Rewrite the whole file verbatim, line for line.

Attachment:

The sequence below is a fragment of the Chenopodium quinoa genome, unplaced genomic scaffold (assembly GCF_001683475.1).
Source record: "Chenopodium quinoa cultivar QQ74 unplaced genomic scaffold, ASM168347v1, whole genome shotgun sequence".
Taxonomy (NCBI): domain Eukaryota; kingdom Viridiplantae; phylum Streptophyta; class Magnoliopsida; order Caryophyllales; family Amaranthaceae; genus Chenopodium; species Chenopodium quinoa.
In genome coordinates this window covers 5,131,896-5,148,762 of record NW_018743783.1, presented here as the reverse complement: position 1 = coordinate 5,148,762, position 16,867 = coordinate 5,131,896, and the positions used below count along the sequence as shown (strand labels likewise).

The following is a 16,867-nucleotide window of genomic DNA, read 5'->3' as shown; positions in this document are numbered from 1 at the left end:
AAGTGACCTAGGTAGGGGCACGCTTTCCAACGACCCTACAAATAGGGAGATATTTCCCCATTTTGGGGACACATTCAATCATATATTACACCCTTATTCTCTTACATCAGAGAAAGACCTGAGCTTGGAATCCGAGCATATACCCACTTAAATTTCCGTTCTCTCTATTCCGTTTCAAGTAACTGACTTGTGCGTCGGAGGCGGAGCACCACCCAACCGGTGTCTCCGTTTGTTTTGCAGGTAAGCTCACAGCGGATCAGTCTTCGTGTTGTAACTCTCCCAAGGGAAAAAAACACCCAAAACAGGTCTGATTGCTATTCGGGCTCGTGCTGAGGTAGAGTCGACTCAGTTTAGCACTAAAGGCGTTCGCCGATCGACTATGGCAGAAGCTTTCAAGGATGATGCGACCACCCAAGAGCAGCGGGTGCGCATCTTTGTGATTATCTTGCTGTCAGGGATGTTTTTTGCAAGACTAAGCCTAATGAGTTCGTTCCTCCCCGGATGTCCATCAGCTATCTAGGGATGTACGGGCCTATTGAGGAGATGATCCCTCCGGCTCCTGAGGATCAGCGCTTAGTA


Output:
The sequence below is a fragment of the Chenopodium quinoa genome, unplaced genomic scaffold (assembly GCF_001683475.1).
Source record: "Chenopodium quinoa cultivar QQ74 unplaced genomic scaffold, ASM168347v1, whole genome shotgun sequence".
Taxonomy (NCBI): domain Eukaryota; kingdom Viridiplantae; phylum Streptophyta; class Magnoliopsida; order Caryophyllales; family Amaranthaceae; genus Chenopodium; species Chenopodium quinoa.
In genome coordinates this window covers 5,131,896-5,148,762 of record NW_018743783.1, presented here as the reverse complement: position 1 = coordinate 5,148,762, position 16,867 = coordinate 5,131,896, and the positions used below count along the sequence as shown (strand labels likewise).

The following is a 16,867-nucleotide window of genomic DNA, read 5'->3' as shown; positions in this document are numbered from 1 at the left end:
AAGTGACCTAGGTAGGGGCACGCTTTCCAACGACCCTACAAATAGGGAGATATTTCCCCATTTTGGGGACACATTCAATCATATATTACACCCTTATTCTCTTACATCAGAGAAAGACCTGAGCTTGGAATCCGAGCATATACCCACTTAAATTTCCGTTCTCTCTATTCCGTTTCAAGTAACTGACTTGTGCGTCGGAGGCGGAGCACCACCCAACCGGTGTCTCCGTTTGTTTTGCAGGTAAGCTCACAGCGGATCAGTCTTCGTGTTGTAACTCTCCCAAGGGAAAAAAACACCCAAAACAGGTCTGATTGCTATTCGGGCTCGTGCTGAGGTAGAGTCGACTCAGTTTAGCACTAAAGGCGTTCGCCGATCGACTATGGCAGAAGCTTTCAAGGATGATGCGACCACCCAAGAGCAGCGGGTGCGCATCTTTGTGATTATCTTGCTGTCAGGGATGTTTTTTGCAAGACTAAGCCTAATGAGTTCGTTCCTCCCCGGATGTCCATCAGCTATCTAGGGATGTACGGGCCTATTGAGGAGATGATCCCTCCGGCTCCTGAGGATCAGCGCTTAGTA